Updated: March 21, 2014 at 6:58 am
It's a bit of a fixer-upper. But with nearly an acre in the middle of town, it's got a great location. And there's plenty of parking and room for entertaining.
And when it's spruced up, I predict it will be one of the most popular places in the neighborhood.
For sale: the Village 7 Swim Club on Nonchalant Circle South.
That's right, the neighborhood pool is for sale, listed on Facebook and Craigslist websites for $149,000.
What a rare opportunity for a family-run, neighborhood business.
That's exactly what Jacque and Mike Thurman thought when they bought it in December 2012 from longtime owner Rose Rook.
"We used to run a pool in Pennsylvania," Mike told me. "That's why we were attracted to this."
But once they started looking hard at the pool, they realized they'd taken on too expensive a project.
"We just couldn't make the numbers work," he said.
I could see the disappointment in his face as he showed me around the grounds.
Although he and Jacque never swam at the Village 7 Swim Club, they spent many summers at pools in their native Pennsylvania. They came here in 1998 to work at Focus on the Family. Today, he owns a diagnostic lab for sleep disorders.
Jacque said "unanticipated life changes and financial changes" forced the couple to abandon their pool dream.
"We caught a vision of a family-owned pool our own kids could help us run in the summers," Jacque said. "We thought it would be a great opportunity to teach our kids about hard work, ownership and businesses."
But they started adding up the cost of changes they wanted to make, such as an estimated $50,000 for a new liner, and realized they couldn't afford it.
"I know somebody would like to see this pool come back to life," she said.
The trick is finding that person who shares their dream and will step in and reopen the place. It had been a summer hot spot since it opened Memorial Day 1970 to serve the 850 or so homes in Village Seven, a 1,500-acre neighborhood near Academy Boulevard and Austin Bluffs Parkway famed for its streets with whimsical names and miles of walking paths.
When it opened, the pool was managed by Rose Rook, a native of Germany who married a U.S. soldier, Art Rook, who was then stationed at Fort Carson until his retirement.
"We moved here in 1966," Rose said. "In 1970 we bought a house in Village Seven and I was hired to manage it (the pool)."
Then, in 1978, Village Seven developer Omer "Bud" Shepard asked Rook if she wanted to own the pool.
"He said: 'We don't know anything about pools. Why don't you just buy it from us?' " Rose said. "So we did."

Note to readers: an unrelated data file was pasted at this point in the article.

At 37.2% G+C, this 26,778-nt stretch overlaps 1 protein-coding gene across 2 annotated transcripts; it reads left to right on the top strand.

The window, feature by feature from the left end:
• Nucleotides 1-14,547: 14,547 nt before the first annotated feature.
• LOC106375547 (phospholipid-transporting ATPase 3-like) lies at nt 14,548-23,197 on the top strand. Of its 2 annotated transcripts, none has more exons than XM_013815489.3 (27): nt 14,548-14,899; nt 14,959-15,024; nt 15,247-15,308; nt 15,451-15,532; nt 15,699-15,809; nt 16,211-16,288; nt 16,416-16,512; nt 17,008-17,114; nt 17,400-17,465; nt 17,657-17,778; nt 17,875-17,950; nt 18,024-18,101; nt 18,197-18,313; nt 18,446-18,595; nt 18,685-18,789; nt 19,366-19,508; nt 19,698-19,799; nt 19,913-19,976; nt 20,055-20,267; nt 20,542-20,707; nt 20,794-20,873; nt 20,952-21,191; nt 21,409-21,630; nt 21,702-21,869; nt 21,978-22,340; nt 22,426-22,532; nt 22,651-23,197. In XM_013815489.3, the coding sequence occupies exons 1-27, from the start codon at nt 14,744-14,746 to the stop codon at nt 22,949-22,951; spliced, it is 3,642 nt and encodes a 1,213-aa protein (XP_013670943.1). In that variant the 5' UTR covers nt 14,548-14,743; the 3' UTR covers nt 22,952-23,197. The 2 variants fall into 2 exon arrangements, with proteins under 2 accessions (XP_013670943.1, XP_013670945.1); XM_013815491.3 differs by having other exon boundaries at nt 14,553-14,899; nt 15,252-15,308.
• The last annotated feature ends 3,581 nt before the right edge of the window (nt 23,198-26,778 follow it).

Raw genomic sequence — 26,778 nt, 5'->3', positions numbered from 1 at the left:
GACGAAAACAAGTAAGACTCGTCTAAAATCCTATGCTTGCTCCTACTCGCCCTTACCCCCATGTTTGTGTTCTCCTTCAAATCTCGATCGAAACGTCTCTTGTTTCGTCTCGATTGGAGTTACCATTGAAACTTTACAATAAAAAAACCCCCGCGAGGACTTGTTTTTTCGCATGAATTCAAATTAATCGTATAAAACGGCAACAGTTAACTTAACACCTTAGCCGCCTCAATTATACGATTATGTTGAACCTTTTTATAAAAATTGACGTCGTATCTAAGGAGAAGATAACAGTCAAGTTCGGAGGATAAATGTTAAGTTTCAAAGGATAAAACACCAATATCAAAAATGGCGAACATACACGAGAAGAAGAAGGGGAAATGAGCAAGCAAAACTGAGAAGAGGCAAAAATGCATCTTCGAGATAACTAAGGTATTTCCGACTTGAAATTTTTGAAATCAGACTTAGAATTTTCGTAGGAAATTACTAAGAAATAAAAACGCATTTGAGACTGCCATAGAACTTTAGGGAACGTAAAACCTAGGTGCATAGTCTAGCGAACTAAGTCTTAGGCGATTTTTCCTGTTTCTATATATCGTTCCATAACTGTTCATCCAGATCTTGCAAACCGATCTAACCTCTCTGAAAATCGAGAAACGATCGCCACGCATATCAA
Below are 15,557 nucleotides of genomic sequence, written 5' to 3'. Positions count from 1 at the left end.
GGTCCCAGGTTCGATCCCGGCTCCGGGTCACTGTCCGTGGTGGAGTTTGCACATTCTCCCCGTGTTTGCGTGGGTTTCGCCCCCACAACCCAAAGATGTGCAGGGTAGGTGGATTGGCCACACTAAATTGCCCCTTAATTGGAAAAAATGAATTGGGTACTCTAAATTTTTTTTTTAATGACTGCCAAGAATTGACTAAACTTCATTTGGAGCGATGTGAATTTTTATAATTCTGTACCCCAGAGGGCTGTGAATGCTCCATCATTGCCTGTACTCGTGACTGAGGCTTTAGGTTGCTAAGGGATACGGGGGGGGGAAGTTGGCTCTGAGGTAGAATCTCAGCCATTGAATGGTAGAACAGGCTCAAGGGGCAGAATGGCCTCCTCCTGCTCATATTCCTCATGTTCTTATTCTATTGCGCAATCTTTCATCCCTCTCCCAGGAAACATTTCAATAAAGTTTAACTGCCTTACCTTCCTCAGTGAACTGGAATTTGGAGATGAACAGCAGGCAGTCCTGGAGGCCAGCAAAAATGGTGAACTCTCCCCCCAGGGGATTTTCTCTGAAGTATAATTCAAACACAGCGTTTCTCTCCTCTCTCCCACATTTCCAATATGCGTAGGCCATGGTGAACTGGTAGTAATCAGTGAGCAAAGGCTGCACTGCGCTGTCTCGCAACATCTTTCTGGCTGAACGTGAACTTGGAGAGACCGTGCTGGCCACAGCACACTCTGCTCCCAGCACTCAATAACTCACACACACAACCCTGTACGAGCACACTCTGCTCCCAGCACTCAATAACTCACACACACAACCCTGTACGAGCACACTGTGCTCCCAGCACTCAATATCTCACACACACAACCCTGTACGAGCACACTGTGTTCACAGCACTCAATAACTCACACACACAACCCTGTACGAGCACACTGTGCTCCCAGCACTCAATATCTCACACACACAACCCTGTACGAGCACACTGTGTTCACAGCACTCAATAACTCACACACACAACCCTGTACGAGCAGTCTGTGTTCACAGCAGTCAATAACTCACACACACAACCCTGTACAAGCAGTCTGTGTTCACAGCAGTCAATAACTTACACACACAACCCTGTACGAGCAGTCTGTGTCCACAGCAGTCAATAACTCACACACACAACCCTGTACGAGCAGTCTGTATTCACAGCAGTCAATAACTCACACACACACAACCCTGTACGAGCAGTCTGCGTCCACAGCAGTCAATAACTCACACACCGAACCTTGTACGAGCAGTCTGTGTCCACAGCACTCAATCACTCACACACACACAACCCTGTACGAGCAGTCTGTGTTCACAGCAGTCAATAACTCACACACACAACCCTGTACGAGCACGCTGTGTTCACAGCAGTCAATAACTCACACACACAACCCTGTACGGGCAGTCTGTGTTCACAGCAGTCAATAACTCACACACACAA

They ran it as a private swim club, building a membership base of about 300 with a swim team that competed for years. She also gave lessons every summer, teaching thousands of children to swim over four decades.
The pool struggled at times as the neighborhood changed.
"Village Seven just didn't have many kids anymore," Rose said. "To sell out our memberships, we opened it to the whole city."
By 2012, Rose was no longer able to handle the daily operations.
"I was very ill," said Rose, 85. "I just couldn't do it anymore."
And though she sold it to the Thurmans, Rose hasn't been able to completely let go of it.
For example, as the pool sat vacant, she became concerned neighbors would blame her for its appearance, with its dying grass and weeds everywhere.
"It looks awful," Rose said. "It never looked like that when I owned it. Even in the winter. I am very frustrated. I told them I'd come down and help them even though I can barely walk."
She knows it's important a new owner is found before things deteriorate too much.
"People came back year after year," Rose said. "It was a fun place."
Her memory was echoed by her daughter, Mary Jones, who became an avid swimmer like her mother and a prominent swimming coach in the area.
"Our whole family swam there," Mary said, fondly recalling her time there and her mother's dedication. "She coached swimming until she was 84. We all spent our summers there and my kids grew up at the pool."
People from across Colorado Springs visited the pool, Mary said.
"It was a wonderful family place," she said. "If you asked me to pick one good memory, I couldn't. There were just so many good memories.
"There just aren't places like that anymore."
Like her mother, Mary hopes the pool is reopened soon. After all, she wants her granddaughter to swim there.
Hopefully, the Thurmans say, they can find a buyer and get the pool reopened this summer.
That hope is shared by neighbors including Matt Blanski, whose home backs up to the pool, which sits secluded among mature trees shading its basketball-volleyball court, playground and picnic areas.
"I'm sure the whole neighborhood would use it," Matt said. "When it first closed, people were talking about it. It would be nice to have it open again."
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